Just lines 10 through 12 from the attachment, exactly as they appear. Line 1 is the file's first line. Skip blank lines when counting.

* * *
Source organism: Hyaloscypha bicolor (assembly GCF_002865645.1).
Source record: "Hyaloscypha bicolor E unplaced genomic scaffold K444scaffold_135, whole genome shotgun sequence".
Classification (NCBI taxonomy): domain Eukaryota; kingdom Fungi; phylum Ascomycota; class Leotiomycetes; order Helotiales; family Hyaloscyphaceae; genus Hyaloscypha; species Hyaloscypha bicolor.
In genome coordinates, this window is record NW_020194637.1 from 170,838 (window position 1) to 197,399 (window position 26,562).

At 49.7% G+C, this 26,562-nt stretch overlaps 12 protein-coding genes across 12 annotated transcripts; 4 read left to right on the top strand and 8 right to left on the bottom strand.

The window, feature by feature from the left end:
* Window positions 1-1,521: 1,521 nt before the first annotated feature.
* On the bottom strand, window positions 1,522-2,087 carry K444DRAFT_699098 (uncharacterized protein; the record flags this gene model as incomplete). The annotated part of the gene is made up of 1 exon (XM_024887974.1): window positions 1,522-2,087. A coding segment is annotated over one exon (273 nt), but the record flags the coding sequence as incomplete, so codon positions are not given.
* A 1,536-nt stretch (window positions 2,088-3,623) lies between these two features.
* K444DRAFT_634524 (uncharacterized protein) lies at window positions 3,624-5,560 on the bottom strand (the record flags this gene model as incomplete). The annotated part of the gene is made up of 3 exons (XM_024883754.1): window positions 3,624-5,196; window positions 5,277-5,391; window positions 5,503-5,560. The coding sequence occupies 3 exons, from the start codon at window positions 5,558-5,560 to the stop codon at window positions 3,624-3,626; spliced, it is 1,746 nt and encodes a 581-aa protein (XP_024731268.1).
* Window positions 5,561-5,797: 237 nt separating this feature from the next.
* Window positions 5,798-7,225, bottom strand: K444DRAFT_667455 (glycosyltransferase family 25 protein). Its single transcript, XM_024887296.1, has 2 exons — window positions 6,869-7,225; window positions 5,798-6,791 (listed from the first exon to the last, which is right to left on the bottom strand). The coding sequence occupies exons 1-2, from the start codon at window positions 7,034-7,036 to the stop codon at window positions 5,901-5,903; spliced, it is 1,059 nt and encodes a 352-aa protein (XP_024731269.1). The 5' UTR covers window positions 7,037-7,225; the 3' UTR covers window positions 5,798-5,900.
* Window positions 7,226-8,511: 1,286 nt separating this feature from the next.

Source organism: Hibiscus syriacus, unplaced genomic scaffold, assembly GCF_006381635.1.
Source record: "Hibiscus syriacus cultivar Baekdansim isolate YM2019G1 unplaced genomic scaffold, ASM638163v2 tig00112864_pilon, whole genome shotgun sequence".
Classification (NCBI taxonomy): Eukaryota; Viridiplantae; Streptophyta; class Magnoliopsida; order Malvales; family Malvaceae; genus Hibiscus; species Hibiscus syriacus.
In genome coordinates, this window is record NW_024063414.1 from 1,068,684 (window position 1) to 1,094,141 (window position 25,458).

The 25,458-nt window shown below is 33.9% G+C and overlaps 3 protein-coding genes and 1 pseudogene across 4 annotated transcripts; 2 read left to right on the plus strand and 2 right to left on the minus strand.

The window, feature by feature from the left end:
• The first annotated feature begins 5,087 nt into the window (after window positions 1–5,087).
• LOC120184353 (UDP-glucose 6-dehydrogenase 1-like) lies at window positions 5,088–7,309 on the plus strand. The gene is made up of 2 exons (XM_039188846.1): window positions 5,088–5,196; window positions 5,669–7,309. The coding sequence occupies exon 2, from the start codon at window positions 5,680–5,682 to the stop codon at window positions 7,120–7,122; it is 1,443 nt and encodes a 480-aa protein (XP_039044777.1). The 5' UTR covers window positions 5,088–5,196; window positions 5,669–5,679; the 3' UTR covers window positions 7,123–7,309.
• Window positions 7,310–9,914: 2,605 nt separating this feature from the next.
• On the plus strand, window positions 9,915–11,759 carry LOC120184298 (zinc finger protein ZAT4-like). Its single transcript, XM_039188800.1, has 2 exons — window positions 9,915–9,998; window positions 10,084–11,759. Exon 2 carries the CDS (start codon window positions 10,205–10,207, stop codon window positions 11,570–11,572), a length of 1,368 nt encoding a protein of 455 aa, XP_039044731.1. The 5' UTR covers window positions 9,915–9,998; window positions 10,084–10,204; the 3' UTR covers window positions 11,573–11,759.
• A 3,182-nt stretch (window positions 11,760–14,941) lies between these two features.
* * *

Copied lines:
* K444DRAFT_634524 (uncharacterized protein) lies at window positions 3,624-5,560 on the bottom strand (the record flags this gene model as incomplete). The annotated part of the gene is made up of 3 exons (XM_024883754.1): window positions 3,624-5,196; window positions 5,277-5,391; window positions 5,503-5,560. The coding sequence occupies 3 exons, from the start codon at window positions 5,558-5,560 to the stop codon at window positions 3,624-3,626; spliced, it is 1,746 nt and encodes a 581-aa protein (XP_024731268.1).
* Window positions 5,561-5,797: 237 nt separating this feature from the next.
* Window positions 5,798-7,225, bottom strand: K444DRAFT_667455 (glycosyltransferase family 25 protein). Its single transcript, XM_024887296.1, has 2 exons — window positions 6,869-7,225; window positions 5,798-6,791 (listed from the first exon to the last, which is right to left on the bottom strand). The coding sequence occupies exons 1-2, from the start codon at window positions 7,034-7,036 to the stop codon at window positions 5,901-5,903; spliced, it is 1,059 nt and encodes a 352-aa protein (XP_024731269.1). The 5' UTR covers window positions 7,037-7,225; the 3' UTR covers window positions 5,798-5,900.